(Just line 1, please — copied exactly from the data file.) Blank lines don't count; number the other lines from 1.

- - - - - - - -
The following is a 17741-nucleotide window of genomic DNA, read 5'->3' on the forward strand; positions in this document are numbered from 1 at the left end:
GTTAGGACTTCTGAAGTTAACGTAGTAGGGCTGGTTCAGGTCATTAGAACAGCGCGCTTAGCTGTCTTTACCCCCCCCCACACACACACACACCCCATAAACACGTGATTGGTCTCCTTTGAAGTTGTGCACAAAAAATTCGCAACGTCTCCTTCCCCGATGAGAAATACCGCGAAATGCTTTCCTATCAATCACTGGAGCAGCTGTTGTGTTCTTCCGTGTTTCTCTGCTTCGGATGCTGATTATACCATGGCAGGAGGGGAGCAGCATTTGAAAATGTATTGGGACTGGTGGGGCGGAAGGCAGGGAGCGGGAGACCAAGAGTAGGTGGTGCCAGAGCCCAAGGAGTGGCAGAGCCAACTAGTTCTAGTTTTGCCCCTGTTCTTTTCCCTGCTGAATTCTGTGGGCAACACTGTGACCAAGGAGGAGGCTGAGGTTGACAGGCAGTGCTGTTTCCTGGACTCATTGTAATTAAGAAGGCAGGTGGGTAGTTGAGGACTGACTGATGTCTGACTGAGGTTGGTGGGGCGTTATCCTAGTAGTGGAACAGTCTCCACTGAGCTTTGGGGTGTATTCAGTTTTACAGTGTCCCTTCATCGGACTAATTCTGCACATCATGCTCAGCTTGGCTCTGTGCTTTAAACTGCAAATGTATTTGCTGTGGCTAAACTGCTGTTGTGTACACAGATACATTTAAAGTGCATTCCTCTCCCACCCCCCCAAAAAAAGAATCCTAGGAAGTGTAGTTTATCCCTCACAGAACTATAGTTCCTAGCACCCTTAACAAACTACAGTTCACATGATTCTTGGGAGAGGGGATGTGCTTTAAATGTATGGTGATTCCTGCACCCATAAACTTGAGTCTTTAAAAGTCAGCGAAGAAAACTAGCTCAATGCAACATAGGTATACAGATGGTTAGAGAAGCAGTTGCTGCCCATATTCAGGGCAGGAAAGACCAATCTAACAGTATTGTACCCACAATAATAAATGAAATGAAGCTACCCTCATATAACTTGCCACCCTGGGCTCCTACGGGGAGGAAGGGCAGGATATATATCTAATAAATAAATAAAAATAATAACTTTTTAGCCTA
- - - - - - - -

The following is a 17741-nucleotide window of genomic DNA, read 5'->3' on the forward strand; positions in this document are numbered from 1 at the left end: